Your first step into early childhood education & care
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Supporting your child

Once your child has settled into an early childhood education and care service, you can continue to support their development by:

  • Maintaining a good relationship with the service’s staff and the director (if there is one) to continue the two-way communication
  • Talking to staff about your child’s interests to see how they can be included in their day
  • Letting the service know if your child won’t be attending on a particular day because they are sick or you’re on holiday
  • Asking about your child’s progress against developmental milestones and working with staff to strengthen learning and developmental opportunities both at the service and at home
  • Reading newsletters and other information provided by the service
  • Talking to staff about your child’s transition to different rooms at a centre as they develop. This can sometimes cause children to become anxious as they have a new educator or new friends
  • Taking an interest in the service’s activities and volunteering to participate, if you can. It might be for a fete, a working bee or an excursion. You are part of the service’s community, not just your child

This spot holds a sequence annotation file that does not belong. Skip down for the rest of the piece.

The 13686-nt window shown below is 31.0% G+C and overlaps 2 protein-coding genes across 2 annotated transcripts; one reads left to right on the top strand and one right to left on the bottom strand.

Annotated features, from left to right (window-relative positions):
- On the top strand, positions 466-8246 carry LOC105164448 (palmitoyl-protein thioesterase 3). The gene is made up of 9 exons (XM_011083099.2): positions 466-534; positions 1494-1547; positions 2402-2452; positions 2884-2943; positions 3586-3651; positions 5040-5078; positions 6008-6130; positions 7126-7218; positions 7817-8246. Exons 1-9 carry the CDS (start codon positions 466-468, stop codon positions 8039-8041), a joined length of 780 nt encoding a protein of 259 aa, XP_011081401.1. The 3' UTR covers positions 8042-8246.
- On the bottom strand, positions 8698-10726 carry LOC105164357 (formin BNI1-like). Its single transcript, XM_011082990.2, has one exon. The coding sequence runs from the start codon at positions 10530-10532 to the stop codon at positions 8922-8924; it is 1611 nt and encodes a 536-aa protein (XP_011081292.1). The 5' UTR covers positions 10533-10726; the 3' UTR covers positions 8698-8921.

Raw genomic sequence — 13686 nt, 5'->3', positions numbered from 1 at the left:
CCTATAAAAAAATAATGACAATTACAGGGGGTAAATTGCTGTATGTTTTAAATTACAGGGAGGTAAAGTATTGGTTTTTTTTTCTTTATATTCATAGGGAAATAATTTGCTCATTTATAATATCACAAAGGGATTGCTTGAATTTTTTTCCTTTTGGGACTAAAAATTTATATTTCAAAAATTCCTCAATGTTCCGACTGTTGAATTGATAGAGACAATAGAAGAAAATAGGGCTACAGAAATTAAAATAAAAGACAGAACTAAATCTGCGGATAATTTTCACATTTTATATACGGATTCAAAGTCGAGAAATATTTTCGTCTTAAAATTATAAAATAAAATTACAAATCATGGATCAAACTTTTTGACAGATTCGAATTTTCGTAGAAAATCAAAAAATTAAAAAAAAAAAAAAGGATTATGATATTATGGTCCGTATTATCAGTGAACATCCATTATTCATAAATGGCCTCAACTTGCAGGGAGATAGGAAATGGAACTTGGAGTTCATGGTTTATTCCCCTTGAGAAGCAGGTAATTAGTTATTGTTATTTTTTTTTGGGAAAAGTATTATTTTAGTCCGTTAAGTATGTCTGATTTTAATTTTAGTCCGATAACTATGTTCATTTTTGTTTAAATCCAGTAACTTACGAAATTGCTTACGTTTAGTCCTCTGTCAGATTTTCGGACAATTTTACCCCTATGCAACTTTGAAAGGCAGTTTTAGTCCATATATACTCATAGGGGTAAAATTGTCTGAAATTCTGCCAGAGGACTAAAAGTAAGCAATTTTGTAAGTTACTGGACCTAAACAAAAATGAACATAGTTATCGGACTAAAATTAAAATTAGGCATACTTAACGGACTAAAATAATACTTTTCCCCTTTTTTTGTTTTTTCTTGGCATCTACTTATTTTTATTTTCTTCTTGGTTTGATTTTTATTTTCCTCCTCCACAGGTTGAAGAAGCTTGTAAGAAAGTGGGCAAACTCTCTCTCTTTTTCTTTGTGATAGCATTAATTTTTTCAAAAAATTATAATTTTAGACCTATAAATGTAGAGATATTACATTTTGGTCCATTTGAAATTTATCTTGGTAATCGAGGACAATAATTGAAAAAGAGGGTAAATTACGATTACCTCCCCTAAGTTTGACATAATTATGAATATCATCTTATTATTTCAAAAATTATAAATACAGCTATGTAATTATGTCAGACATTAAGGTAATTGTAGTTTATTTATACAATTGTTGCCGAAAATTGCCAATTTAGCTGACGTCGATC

• If you have particular family or cultural values, let your service know how you would like these to be included and respected
  • Getting to know your child’s friends and their parents and arranging play dates or other activities with them outside of the service
  • Letting staff know about things that have happened at home that might have unsettled your child, e.g. the arrival of a new baby, your child had a late night, they are excited because their cousin is staying with you on holiday, there’s been a change in living arrangements etc.

Staff at your child’s service will support their development by:

  • Documenting your child’s learning and development and identifying your child’s strengths and areas where they might need help or encouragement 
  • Investing time in your child’s interests and challenging them with new and exciting activities to extend their development
  • Encouraging your child to explore and learn through play
  • Developing a tailored program for your child based on learning outcomes from a framework like the Early Years Learning Framework (EYLF), which is a guide for all early childhood educators who work with children from birth to 5 years old
  • Letting you know if your child is sick or has an accident at their service
  • Ensuring your child is safe and happy
  • Identifying if your child might benefit from specialist support e.g. speech therapy